This talk looks at a way which economists have found to express happiness in monetary terms, allowing them to price things like the sadness caused by divorce and the satisfaction created by adult education courses.
Since 2010 the Office for National Statistics has been measuring the happiness of the population on an on-going, large-scale basis as part of its 'Measuring National Well-being' programme. The decision to frame well-being in these terms was strongly influenced by economists and fits with an established body of economic research which uses happiness as a direct measure of utility. This has allowed happiness information to be incorporated into public cost-benefit analyses, which are used to examine the efficiency of public spending. In effect, it has allowed policy-makers to calculate the 'happiness per pound' of non- market goods like museums and adult education courses. Taking an earlier example from the economic literature, where the sadness of divorce was translated into monetary terms, this talk (which is not written by an economist) suggests some reasons why one might be cautious about taking such an approach to public policy.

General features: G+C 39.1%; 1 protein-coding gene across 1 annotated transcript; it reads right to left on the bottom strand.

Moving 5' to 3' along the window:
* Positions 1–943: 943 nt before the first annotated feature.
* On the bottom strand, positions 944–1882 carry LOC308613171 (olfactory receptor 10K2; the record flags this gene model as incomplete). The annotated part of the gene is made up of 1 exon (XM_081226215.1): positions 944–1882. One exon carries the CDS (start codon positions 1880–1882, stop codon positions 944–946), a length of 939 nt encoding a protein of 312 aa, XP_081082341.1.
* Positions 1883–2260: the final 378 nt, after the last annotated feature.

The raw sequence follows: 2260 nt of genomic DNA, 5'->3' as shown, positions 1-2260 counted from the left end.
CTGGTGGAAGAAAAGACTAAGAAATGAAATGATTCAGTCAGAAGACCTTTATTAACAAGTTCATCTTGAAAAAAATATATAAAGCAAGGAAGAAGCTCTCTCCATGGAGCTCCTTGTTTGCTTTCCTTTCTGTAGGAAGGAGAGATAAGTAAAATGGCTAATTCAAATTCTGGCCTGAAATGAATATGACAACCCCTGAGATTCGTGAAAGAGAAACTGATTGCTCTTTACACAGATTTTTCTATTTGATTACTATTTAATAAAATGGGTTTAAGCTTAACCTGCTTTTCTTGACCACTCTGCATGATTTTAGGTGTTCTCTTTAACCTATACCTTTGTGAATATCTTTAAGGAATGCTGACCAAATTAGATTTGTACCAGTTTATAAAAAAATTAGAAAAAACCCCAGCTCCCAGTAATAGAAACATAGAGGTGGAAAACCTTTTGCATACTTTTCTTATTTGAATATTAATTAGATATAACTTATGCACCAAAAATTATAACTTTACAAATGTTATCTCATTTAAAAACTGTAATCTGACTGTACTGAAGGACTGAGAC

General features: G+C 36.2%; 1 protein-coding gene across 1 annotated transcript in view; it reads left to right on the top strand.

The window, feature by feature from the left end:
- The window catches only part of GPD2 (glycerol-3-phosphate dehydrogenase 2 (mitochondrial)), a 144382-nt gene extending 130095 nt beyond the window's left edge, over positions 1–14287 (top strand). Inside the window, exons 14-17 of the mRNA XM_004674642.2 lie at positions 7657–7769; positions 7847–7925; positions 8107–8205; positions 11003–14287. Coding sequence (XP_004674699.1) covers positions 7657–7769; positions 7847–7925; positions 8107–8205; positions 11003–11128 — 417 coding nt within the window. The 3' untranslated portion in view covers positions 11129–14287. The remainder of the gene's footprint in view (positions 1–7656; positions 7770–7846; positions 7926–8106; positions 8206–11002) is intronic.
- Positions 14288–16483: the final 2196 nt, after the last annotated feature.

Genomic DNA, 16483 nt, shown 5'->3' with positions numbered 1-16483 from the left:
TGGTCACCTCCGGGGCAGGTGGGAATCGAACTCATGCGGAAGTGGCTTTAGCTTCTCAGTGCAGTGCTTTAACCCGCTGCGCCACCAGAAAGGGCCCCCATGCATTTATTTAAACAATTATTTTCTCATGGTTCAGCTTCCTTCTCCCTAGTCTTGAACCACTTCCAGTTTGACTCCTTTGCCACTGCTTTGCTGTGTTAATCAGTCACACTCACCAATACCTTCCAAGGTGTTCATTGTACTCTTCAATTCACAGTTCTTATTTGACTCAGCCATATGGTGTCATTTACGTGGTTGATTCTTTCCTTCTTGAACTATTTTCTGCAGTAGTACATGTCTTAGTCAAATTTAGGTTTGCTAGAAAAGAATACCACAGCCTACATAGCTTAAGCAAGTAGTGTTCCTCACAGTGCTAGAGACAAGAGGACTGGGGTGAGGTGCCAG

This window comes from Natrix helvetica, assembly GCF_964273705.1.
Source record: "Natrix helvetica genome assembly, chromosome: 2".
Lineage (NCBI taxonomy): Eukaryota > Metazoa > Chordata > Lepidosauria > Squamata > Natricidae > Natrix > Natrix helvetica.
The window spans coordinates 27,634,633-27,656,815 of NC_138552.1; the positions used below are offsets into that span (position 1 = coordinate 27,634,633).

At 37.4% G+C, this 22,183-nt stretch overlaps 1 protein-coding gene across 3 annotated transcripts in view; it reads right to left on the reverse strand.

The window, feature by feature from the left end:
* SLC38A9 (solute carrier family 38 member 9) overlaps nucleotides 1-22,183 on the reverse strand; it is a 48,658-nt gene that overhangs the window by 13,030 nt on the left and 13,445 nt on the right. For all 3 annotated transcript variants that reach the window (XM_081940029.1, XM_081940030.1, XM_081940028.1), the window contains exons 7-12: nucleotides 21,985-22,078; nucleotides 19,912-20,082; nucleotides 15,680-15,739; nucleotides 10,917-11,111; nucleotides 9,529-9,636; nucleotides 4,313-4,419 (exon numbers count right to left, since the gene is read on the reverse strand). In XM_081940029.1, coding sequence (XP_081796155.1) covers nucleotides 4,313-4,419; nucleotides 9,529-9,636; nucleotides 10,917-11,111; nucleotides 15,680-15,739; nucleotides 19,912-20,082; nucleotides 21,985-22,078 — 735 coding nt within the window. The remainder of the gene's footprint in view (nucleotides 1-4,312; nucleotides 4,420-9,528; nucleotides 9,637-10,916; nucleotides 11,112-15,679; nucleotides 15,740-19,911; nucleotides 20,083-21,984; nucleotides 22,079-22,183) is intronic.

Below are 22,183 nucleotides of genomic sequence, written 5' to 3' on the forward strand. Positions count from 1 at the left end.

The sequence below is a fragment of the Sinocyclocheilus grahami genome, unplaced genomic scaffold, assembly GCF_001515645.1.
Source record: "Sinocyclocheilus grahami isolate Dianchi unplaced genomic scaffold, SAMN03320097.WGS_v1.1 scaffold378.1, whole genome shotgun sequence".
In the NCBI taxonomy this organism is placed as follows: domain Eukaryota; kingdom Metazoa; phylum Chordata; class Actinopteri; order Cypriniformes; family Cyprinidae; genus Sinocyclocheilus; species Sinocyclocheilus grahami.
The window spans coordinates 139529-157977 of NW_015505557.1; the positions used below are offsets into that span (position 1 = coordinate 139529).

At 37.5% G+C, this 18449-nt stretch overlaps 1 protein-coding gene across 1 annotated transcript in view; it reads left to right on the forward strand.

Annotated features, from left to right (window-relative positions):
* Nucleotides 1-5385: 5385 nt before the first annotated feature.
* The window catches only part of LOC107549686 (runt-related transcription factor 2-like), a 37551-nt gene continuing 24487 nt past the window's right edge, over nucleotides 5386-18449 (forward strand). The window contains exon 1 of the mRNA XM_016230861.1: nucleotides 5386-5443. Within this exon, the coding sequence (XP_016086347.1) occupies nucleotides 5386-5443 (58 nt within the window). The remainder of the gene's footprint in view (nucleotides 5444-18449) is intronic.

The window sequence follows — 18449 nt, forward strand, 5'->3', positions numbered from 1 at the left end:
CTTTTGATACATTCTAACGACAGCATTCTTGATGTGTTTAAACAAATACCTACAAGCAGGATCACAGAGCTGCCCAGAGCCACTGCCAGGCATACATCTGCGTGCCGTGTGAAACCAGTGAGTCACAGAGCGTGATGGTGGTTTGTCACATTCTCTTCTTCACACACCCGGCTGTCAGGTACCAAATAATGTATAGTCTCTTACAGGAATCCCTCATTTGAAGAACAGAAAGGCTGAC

Matt Jenkins has recently completed his PhD in the Geography Department of Newcastle University. His research focuses on official statistics, and how they are made.